I was watching a show on compulsive hoarding the other day. Its classic ‘car crash’ TV – you want to pull your eyes away but you can’t. Compulsive hoarders start by hanging onto a door knob, thinking: “That may come in handy one day…” and end up being entombed in their home by 10 tonnes of rubbish, magazines, broken furniture and assorted paraphernalia.

What does this have to do with public speaking? Well most of the lack of confidence I see is due to the hoarding of bad thoughts.

Here’s how it starts:

We have a bad experience that becomes a bad memory and then morphs into a bad thought.

You’re ten years old and talking during show & tell about the shark egg you found during the school holidays, and one of the cool kids sniggers. You feel embarrassed and adrenaline shoots through your body. This cements the experience and every time you stand up after that episode you feel fear and dread that it will happen again. This releases more adrenaline and what was once a tiny incident, an ant trail, develops into a multi lane freeway in your mind. Twenty years later, you still fear public speaking.

What do we do?

I have written before about how we need to ‘flip the tape.’ Another tool to add to our arsenal is Acceptance Commitment Therapy, ACT for short.

Russ Harris is an Australian guru on ACT and I recently read his book ‘The confidence Gap’ which offers helpful advice on how to use ACT to increase your confidence.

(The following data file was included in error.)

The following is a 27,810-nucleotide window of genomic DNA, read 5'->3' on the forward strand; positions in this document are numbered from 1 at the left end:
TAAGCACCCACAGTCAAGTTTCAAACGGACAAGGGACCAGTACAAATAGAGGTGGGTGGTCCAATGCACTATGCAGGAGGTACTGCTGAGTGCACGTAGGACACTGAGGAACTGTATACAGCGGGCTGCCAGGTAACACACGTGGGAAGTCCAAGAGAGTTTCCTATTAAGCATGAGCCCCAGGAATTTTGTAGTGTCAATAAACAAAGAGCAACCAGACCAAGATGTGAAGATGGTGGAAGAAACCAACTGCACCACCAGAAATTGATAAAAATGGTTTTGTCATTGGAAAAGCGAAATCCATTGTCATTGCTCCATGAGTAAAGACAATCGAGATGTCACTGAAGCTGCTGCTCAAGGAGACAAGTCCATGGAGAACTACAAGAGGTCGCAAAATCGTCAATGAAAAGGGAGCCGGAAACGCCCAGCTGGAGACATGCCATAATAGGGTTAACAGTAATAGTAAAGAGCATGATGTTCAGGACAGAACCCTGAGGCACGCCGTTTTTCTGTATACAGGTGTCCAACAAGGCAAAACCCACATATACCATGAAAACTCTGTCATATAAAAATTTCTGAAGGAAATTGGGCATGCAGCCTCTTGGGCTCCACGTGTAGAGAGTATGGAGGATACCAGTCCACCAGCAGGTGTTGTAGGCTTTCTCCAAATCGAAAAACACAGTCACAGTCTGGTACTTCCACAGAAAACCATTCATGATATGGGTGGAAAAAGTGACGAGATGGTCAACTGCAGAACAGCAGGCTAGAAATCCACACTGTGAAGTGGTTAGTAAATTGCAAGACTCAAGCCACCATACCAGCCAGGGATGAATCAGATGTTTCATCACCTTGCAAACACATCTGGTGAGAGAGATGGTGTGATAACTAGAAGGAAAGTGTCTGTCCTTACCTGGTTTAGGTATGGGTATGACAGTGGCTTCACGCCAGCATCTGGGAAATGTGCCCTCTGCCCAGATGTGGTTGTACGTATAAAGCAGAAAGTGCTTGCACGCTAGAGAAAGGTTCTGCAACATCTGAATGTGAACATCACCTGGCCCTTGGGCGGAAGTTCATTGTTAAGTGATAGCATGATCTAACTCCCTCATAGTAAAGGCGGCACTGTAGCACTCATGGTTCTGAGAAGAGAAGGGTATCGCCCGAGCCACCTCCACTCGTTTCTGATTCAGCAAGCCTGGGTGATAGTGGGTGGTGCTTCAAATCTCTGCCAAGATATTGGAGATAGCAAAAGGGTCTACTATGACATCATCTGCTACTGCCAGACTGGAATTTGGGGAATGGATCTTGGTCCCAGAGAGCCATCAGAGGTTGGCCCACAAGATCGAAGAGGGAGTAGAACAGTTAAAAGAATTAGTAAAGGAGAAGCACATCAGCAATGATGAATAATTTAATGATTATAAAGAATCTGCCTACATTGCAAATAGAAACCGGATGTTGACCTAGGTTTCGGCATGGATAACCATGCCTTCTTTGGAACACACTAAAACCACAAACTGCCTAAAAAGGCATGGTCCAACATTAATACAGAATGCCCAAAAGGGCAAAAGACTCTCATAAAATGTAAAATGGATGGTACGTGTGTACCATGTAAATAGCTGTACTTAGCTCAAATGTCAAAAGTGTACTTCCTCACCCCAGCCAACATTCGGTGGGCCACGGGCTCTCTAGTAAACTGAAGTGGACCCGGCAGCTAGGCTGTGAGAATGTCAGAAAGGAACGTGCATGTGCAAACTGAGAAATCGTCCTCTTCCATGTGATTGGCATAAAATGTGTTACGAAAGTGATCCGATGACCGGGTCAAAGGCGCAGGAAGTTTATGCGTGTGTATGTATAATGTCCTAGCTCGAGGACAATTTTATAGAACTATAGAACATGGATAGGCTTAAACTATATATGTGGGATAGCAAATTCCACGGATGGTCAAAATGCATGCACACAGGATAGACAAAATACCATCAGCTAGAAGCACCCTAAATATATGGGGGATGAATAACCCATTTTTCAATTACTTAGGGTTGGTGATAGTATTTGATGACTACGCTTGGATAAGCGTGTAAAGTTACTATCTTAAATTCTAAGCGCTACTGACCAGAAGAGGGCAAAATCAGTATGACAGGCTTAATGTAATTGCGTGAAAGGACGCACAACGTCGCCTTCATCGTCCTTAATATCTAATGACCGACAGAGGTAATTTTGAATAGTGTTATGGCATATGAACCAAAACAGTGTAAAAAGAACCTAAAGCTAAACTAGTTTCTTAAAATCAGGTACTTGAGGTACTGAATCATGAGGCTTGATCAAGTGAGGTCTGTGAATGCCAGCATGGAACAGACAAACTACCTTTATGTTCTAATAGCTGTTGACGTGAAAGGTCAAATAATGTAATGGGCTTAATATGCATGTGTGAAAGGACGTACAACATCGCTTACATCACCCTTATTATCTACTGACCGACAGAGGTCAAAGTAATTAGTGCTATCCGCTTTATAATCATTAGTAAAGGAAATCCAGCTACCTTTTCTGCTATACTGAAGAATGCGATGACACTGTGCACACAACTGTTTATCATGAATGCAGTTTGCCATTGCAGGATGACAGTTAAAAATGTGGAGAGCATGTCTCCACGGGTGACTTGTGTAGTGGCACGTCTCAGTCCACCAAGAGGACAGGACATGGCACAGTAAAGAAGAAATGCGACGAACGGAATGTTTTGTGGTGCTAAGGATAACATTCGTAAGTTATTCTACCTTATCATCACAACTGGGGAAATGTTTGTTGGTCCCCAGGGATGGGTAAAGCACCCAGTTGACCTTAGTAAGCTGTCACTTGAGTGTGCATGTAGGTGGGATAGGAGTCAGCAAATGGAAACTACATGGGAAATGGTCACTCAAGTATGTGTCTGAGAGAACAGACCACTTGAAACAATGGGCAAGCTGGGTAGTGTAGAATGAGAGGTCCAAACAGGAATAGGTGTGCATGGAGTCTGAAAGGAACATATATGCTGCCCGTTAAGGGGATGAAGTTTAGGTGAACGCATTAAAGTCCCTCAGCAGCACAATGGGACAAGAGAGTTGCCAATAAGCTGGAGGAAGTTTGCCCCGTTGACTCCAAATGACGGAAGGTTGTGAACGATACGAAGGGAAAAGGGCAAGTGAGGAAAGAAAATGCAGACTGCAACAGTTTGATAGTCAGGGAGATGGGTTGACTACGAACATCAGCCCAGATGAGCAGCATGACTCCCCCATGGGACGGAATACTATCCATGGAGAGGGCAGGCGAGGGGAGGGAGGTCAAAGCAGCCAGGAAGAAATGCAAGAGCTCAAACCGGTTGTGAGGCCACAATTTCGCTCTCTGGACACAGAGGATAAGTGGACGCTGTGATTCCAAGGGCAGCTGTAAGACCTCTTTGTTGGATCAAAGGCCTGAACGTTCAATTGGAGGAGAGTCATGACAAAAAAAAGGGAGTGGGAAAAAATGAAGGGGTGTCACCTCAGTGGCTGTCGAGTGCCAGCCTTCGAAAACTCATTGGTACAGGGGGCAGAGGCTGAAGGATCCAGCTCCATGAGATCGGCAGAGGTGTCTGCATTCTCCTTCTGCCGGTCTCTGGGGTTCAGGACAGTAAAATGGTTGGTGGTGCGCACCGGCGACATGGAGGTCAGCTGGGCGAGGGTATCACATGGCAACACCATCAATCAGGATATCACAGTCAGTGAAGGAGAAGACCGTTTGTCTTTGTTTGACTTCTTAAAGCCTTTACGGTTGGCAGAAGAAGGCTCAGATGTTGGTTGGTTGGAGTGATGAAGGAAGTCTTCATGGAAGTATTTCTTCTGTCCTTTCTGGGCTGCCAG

Here’s how it works for public speaking confidence:

A – Accept the thought or feeling
You have a thought, notice it objectively: “Hmmm, I’m having the thought that I am bad at public speaking.”

C – Choose a valued direction
It’s not helpful and it’s just a thought, I don’t need to respond or act on it

T – Take action mindfully
I know my stuff and will prepare so I can deliver a good presentation

Some of us have been led to believe that we need to hang onto unhelpful thoughts, that they will somehow motivate us to rise above the challenges we face. Research does not support this.

I love (insert sarcastic tone) the term ‘constructive criticism.’
It is the ultimate oxymoron: construct means to build up, criticize to tear down. Ultimately it is up to us to choose what thoughts we will hoard and what thoughts we will act on.

It’s time to de-clutter those thoughts, you can start now… if it’s not helpful, don’t hoard it!

Sharon Ferrier

Sharon Ferrier

Sharon Ferrier, through her business ‘Persuasive Presentations’ consults to organisations and individuals who have a need to improve their communication, presentation skills and confidence in public speaking.
Sharon Ferrier

All Good Presentations Start With a Confident Speaker

Join our mailing list to receive the latest news and updates

Please check your email inbox to confirm your subscription

Share This